Staff Sgt. Drew Dix, U.S. Army
Medal of Honor
Chau Doc Province,
Republic of Vietnam
Jan. 31, 1968 to Feb. 1, 1968
Drew Dix, the first U.S. Army Special Forces noncommissioned officer to receive the Medal of Honor, was sent to South Vietnam as an adviser to the Army of the Republic of Vietnam (ARVN). He was assigned to one of the toughest regions of the Mekong Delta: the provincial capital of Chau Doc, on the riverfront south of Phnom Penh, Cambodia. The Viet Cong’s extensive use of Cambodian safe havens and the Mekong River traffic ensured the city’s strategic importance. Whoever controlled Chau Doc controlled the delta.
Dix led a provincial reconnaissance unit. PRUs were a CIA creation, combining elite strike capabilities with aggressive intelligence collection. Their mission was to capture VC leaders and thus cripple the insurgency.
Dix’s PRU was on night ambush duty when the Tet Offensive began in late January 1968 and the VC launched its assault on Chau Doc. At first thinking the bright lights and explosions were part of the lunar new year celebrations, Dix knew otherwise when he heard the dull thump of VC mortars being fired within the city. He realized he had to regain contact with his base of operations at the Embassy House and with the ARVN tactical operations center in downtown Chau Doc. Dix needed a clear line to Saigon, the large ammunition stockpile at the Embassy House, reinforcements and a secure position from which to operate. He would need as many ARVN troops as he could rally to retake the city. Dix was unaware that the 510th VC battalion had already taken much of the city and that he was substantially outnumbered. Yet he never considered withdrawing to spare his own small detachment.
Dix later said it was “a bit like Normandy” when his force returned to Chau Doc. Accompanying his raiders were four heavily armed U.S. Navy patrol boats. While the patrol boats laid down smoke and heavy machine gun fire, his men stormed ashore and quickly established a small beachhead in the center of the city. After securing the Embassy House and the ARVN TOC, Dix learned that an American nurse, Maggie Frankot, was missing and that her quarters were occupied by VC. He acted decisively, mounting machine guns on two jeeps. Through a hail of AK-47 and B-40 RPG fire, Dix’s small force fought their way to the house, killing several VC and rescuing a slightly wounded, but alive, nurse Frankot. Returning to the Embassy House, they again fought their way through the now alerted VC.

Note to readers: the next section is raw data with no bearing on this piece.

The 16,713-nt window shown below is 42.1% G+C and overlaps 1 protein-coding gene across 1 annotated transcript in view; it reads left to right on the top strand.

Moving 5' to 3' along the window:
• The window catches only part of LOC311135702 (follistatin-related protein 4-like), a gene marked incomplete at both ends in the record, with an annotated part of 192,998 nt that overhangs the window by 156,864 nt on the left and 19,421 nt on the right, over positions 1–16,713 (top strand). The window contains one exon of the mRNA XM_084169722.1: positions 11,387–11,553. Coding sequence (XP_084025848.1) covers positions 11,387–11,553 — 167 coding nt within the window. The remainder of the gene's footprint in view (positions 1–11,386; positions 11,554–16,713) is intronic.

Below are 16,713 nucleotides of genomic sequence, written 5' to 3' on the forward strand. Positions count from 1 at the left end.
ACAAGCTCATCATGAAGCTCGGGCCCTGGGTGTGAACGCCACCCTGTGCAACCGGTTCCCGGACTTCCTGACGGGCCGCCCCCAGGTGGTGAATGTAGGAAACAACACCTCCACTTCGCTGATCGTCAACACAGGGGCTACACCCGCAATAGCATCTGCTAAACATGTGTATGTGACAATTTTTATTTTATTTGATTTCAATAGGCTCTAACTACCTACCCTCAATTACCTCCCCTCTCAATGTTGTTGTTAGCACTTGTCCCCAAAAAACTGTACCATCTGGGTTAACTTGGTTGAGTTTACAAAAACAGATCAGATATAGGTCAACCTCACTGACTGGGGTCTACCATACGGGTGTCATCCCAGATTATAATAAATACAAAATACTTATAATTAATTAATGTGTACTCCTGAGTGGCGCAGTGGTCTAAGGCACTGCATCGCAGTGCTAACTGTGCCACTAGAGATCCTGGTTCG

When word reached him that eight USAID workers were also trapped, Dix’s force rescued them. When he was told the VC had isolated the police headquarters, he led his troops to retake the building, then ordered the police to begin clearing the city. After identifying the key strategic points, Dix’s force recaptured the locations one by one. The VC seemed to have no idea what was hitting them. One moment, they had the city in their grasp; within hours, the ARVN was aggressively counterattacking, and that damned American and his gun jeeps were everywhere.
Dix’s pickup army ultimately drove the VC from Chau Doc, the battle reaching a climax as it surrounded the captured villa of the ARVN deputy province commander (who believed his entire family had been caught and executed). Dix’s men destroyed the remnants of the 510th VC Battalion, capturing a high-ranking VC official in the process. And they saved the ARVN commander’s wife and children. After making contact with Saigon and ensuring that his force was resupplied by paradrop, Dix reestablished South Vietnamese control of the city.
One man, one decisive leader at a crucial moment, took aggressive action and defeated a vastly superior force. But Dix’s personal courage was only part of the story: His decisive leadership had also inspired hundreds of South Vietnamese troops and police to retake their own city.
Staff Sgt. Drew Dix was awarded the Medal of Honor and a direct commission to 1st lieutenant. Retiring from the Army after 20 years, he moved to Alaska, where today he leads the state’s homeland security task force.
Originally published in the April 2008 issue of Military History. To subscribe, click here.